What Are Articles A Beginner S Guide To Writing A Novel Are You The Next Jk Rowling
The literature explains articles to be a collection of words written in neat paragraphs on particular topics. Articles are basically written to give a glimpse of the topics that are discussed. There are millions of articles that are found on the web once you start searching for it.The best example would be searching for information. When you go into a particular website to search for a topic that you would like to have more information on, you type in the work in the search window and wait to be presented with thousands of articles related to the same keyword that you have typed into the box.
This is just one of the possibilities of the internet that has made access to information easier than ever before. Articles are being searched by internet users on every possible topic for use in any field. Like information to prepare for a presentation, information to write to articles for monthly magazines and local dailies. There are umpteen numbers of reasons and these articles written out by various authors stand out as the billboards of information. The articles also provide useful information on the requested topics. Increasingly even students seem to be taking to the internet searching for articles to complete their course work.
There is however a downside to this strategy though. One cannot verify the facts given in the articles unless it is from a known source. For example, anybody can write up an article stating that there is life on the moon and host in their website. Now a child when it is searching for information to write about the existence of life in the universe will come across this website displaying fictional information about the existence of life on the moon. This will lead to false information being displayed on the screen and hence confusing the child with the basics. There is no particular method to regulate these articles on the net and this makes the situation quite like a cat on the wall.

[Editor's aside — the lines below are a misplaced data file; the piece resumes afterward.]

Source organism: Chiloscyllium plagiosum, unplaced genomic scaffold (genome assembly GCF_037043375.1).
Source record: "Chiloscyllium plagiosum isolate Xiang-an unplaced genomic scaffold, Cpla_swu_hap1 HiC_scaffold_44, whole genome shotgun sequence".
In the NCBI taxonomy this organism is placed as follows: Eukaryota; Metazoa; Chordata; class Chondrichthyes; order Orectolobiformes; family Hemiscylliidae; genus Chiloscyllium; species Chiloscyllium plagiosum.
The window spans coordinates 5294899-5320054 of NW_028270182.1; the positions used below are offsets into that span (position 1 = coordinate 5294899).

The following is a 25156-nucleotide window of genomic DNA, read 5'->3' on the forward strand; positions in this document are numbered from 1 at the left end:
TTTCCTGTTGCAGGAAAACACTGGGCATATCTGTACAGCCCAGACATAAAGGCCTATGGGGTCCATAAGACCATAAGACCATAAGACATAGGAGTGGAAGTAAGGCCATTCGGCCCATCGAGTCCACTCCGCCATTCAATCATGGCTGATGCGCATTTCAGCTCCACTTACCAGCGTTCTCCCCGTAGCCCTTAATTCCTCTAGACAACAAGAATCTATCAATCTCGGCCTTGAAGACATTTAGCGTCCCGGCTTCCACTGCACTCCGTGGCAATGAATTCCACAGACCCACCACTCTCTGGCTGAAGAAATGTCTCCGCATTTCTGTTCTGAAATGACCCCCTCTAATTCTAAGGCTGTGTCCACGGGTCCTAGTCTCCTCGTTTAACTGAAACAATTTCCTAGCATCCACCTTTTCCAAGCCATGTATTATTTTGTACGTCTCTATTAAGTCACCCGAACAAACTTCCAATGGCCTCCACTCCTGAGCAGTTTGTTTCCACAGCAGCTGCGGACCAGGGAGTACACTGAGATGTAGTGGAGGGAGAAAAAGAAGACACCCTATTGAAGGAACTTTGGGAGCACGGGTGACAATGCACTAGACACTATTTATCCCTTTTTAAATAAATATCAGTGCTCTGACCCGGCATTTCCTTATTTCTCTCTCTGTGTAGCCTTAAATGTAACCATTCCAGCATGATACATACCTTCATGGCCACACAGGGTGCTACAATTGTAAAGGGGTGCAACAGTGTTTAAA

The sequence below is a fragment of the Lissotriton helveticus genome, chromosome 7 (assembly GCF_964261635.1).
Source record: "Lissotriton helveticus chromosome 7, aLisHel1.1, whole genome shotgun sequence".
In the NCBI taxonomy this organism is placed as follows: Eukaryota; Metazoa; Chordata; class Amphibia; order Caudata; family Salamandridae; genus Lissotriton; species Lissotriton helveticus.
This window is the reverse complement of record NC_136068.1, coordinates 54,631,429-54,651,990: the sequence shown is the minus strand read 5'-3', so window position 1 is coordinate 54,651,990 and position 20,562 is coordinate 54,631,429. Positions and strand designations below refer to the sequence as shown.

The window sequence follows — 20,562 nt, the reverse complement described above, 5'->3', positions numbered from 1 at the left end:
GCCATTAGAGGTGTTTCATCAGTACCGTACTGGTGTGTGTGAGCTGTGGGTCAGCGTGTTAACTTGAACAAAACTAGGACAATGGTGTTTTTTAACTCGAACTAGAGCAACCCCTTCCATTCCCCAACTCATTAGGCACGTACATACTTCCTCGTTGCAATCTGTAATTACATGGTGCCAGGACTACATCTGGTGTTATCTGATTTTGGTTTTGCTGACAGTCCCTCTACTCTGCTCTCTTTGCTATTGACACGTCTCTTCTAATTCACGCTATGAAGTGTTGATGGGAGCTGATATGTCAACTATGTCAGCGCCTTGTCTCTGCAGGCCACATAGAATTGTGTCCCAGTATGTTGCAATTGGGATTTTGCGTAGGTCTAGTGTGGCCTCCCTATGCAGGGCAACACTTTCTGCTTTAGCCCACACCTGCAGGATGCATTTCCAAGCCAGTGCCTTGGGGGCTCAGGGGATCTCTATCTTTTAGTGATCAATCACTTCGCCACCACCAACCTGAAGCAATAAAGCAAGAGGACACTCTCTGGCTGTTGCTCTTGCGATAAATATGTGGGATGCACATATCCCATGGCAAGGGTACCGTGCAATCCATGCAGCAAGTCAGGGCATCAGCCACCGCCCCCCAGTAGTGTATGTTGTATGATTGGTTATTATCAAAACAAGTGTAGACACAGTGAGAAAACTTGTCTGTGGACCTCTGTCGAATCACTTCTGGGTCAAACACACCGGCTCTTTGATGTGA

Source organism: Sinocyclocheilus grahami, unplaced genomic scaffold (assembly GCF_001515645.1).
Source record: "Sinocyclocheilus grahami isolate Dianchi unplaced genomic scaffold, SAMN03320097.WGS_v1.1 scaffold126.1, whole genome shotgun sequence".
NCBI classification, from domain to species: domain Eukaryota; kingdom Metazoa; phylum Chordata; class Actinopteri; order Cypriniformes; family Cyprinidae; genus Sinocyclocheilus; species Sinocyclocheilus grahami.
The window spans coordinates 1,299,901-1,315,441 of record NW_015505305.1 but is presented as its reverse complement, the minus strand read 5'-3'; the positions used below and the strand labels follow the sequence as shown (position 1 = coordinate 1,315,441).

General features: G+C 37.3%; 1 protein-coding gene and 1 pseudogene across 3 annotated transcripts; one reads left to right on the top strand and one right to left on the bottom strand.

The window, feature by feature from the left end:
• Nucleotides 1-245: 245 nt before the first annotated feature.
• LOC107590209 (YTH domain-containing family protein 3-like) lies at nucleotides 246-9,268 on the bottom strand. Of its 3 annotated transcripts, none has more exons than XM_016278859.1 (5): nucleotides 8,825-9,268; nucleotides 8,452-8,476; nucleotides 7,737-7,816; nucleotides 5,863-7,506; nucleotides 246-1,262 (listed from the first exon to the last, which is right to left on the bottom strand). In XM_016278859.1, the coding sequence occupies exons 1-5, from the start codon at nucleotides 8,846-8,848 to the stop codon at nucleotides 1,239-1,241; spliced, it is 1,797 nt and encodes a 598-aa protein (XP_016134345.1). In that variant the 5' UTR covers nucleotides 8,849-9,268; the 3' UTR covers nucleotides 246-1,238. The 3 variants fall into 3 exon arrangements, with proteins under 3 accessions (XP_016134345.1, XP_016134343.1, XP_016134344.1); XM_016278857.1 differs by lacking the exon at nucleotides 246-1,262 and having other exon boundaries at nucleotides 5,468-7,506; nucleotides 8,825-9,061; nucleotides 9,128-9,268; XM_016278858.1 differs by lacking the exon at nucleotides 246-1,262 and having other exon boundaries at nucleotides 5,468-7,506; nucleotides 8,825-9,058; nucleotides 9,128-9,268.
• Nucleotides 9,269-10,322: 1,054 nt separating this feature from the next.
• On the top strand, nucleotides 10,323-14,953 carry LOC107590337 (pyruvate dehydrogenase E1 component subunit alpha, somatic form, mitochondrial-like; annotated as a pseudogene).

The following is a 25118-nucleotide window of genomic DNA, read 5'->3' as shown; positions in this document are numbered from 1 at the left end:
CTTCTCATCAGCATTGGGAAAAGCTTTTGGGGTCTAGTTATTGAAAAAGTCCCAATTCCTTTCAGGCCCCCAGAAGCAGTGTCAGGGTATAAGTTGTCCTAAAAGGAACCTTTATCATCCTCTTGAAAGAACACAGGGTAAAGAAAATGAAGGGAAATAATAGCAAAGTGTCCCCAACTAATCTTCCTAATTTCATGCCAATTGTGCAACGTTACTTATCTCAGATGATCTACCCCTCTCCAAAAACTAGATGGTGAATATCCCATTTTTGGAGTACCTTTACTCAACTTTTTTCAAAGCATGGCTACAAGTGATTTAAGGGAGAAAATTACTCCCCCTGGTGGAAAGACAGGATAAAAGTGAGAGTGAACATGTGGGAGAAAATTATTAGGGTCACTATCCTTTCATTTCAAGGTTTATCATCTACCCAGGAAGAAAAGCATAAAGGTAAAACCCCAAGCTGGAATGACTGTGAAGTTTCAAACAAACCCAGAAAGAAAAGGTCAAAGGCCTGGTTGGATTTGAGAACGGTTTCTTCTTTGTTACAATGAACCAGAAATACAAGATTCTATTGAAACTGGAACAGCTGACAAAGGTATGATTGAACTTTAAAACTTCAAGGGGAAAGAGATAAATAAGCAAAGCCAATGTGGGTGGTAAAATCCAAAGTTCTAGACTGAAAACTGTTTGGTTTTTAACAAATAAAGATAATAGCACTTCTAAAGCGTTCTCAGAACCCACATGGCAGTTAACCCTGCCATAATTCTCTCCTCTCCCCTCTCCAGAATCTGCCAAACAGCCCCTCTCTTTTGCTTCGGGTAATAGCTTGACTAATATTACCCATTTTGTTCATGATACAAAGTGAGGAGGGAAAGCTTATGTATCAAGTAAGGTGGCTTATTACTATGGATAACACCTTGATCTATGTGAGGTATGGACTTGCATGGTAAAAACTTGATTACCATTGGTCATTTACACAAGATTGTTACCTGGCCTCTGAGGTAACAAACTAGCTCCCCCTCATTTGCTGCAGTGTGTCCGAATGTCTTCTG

All set aside if you look for the literal meaning of an article, it can be described as short pieces of paragraphs that are published in a larger publications like magazines, newspapers and of late in the internet websites. Articles are meant to provide in-depth information on current research or any other news stories. If you were looking for dependable information then you would be looking at scholarly articles that are written by the scholars and reviewed by their peers. This will assure of the dependability of the information that is made available to you.
No one is born a novel writer. But do you believe that we all have the capability to be writers? Impossible as it may seem but the answer is yes! If we have the passion for it and if we strive to make it happen, novelwriting can be as easy as writing ABC. Writing is actually not a very complicated thing. It is just like drawing, painting, and even cooking. It is an art! Your imagination is all that it takes to get it started. What makes it hard is not writing itself but how people make it hard than it really is.
The first key to writing a novel is the ability to dream and imagine. Think back to when you were a little child and dreamed. Your imagination took you to places you’ve never been before. It made you do things you never thought you could do. Having superpowers…being in strange places…the conditions are limitless. Writing a novel is actually imagination translated into words. You close your eyes and let your thoughts drift while creating a web of consequential ideas. Afterwhich, you write them down on paper.
The second key to writing is formulating the premise of your novel. Let’s say you’d start with a huge asteroid moving about in space. Then suddenly it collided with another asteroid and instantly created an explosion. Some of the explosion’s debris fell down into the earth’s atmosphere. By accident a person comes in contact with it. These sequence of events could be your initial start in which you let your mind take hold of and run with to produce the succeeding events.
The third key would be creating a stream of spontaneous ideas. Once you have the initial idea, sink down into it and allow yourself to be completely absorbed. Let’s say after the person comes in contact with the asteroid debris, he gains supernatural powers! And then he notices some new changes in his being, not just physically but also emotionally and psychologically. This is where an avalanche of new ideas start coming in. You will notice that you are no longer directing your story but your story is directing you. That makes writing now so easy. You don’t need to analyze anything because the story now starts to play like a movie. All you have to do is put them into words as the story plays in your head.